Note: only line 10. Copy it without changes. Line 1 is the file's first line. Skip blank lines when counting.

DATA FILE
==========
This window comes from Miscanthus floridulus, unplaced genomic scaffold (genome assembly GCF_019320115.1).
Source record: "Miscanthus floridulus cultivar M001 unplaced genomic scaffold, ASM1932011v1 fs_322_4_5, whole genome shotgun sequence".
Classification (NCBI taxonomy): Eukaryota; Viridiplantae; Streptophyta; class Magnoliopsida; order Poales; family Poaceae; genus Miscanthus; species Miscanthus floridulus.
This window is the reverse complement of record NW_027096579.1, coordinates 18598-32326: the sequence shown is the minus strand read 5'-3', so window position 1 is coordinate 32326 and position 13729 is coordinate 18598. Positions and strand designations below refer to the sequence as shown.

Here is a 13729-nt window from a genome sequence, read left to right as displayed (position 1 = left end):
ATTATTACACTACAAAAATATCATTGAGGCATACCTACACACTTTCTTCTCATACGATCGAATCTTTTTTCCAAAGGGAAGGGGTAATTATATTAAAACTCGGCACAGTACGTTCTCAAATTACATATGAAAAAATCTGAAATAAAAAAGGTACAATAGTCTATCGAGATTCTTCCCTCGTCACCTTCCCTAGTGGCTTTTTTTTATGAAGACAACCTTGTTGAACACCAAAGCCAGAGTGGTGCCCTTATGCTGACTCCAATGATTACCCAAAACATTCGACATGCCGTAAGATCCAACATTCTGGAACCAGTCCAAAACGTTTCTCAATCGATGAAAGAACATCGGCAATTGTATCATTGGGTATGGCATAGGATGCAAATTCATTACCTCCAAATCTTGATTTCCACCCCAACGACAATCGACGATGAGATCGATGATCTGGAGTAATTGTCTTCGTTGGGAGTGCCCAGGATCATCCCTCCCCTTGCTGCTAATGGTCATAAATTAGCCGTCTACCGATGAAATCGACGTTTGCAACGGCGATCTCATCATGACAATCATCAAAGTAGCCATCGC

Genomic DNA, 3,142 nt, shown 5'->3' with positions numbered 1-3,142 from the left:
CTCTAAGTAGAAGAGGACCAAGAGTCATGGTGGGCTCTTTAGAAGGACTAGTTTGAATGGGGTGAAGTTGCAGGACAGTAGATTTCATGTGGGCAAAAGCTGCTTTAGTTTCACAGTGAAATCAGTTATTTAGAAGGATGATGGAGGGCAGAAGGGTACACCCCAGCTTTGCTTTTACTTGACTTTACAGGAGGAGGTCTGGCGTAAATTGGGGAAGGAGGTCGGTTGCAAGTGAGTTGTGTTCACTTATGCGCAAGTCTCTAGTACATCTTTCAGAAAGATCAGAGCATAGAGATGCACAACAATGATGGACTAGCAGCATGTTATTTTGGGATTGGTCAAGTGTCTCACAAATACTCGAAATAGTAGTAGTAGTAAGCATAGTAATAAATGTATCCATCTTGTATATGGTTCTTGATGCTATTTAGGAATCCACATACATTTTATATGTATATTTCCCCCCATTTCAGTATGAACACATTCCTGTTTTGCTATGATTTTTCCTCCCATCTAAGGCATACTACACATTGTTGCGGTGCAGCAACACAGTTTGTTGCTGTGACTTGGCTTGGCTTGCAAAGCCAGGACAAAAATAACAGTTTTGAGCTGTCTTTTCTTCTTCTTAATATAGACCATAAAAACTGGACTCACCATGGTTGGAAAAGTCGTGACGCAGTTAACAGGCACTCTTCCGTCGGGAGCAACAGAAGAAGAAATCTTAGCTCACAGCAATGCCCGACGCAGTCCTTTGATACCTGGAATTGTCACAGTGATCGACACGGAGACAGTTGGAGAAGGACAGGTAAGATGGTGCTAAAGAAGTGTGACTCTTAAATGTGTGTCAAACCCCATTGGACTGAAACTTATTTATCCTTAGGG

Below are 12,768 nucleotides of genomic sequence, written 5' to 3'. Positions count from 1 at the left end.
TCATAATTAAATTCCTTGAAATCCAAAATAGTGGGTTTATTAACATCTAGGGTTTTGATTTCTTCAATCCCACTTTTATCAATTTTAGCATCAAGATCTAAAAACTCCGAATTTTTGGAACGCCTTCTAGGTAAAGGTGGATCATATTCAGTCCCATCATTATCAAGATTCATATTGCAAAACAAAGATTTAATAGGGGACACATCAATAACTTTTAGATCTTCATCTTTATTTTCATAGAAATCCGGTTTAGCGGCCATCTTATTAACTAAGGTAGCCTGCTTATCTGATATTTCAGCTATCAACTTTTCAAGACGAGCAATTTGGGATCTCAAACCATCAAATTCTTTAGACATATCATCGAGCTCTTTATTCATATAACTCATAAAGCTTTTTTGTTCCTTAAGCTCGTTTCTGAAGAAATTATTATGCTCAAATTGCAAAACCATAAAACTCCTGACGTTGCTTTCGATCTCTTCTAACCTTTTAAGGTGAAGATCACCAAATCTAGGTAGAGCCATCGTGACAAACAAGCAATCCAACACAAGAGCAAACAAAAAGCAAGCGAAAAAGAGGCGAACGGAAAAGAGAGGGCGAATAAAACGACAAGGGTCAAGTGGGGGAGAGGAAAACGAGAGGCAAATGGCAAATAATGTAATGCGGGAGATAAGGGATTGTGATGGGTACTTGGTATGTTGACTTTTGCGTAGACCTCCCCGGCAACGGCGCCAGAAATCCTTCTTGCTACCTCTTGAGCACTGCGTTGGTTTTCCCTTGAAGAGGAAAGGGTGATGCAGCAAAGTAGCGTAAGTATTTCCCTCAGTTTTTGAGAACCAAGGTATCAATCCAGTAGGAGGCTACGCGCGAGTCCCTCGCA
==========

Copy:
TCATAATTAAATTCCTTGAAATCCAAAATAGTGGGTTTATTAACATCTAGGGTTTTGATTTCTTCAATCCCACTTTTATCAATTTTAGCATCAAGATCTAAAAACTCCGAATTTTTGGAACGCCTTCTAGGTAAAGGTGGATCATATTCAGTCCCATCATTATCAAGATTCATATTGCAAAACAAAGATTTAATAGGGGACACATCAATAACTTTTAGATCTTCATCTTTATTTTCATAGAAATCCGGTTTAGCGGCCATCTTATTAACTAAGGTAGCCTGCTTATCTGATATTTCAGCTATCAACTTTTCAAGACGAGCAATTTGGGATCTCAAACCATCAAATTCTTTAGACATATCATCGAGCTCTTTATTCATATAACTCATAAAGCTTTTTTGTTCCTTAAGCTCGTTTCTGAAGAAATTATTATGCTCAAATTGCAAAACCATAAAACTCCTGACGTTGCTTTCGATCTCTTCTAACCTTTTAAGGTGAAGATCACCAAATCTAGGTAGAGCCATCGTGACAAACAAGCAATCCAACACAAGAGCAAACAAAAAGCAAGCGAAAAAGAGGCGAACGGAAAAGAGAGGGCGAATAAAACGACAAGGGTCAAGTGGGGGAGAGGAAAACGAGAGGCAAATGGCAAATAATGTAATGCGGGAGATAAGGGATTGTGATGGGTACTTGGTATGTTGACTTTTGCGTAGACCTCCCCGGCAACGGCGCCAGAAATCCTTCTTGCTACCTCTTGAGCACTGCGTTGGTTTTCCCTTGAAGAGGAAAGGGTGATGCAGCAAAGTAGCGTAAGTATTTCCCTCAGTTTTTGAGAACCAAGGTATCAATCCAGTAGGAGGCTACGCGCGAGTCCCTCGCA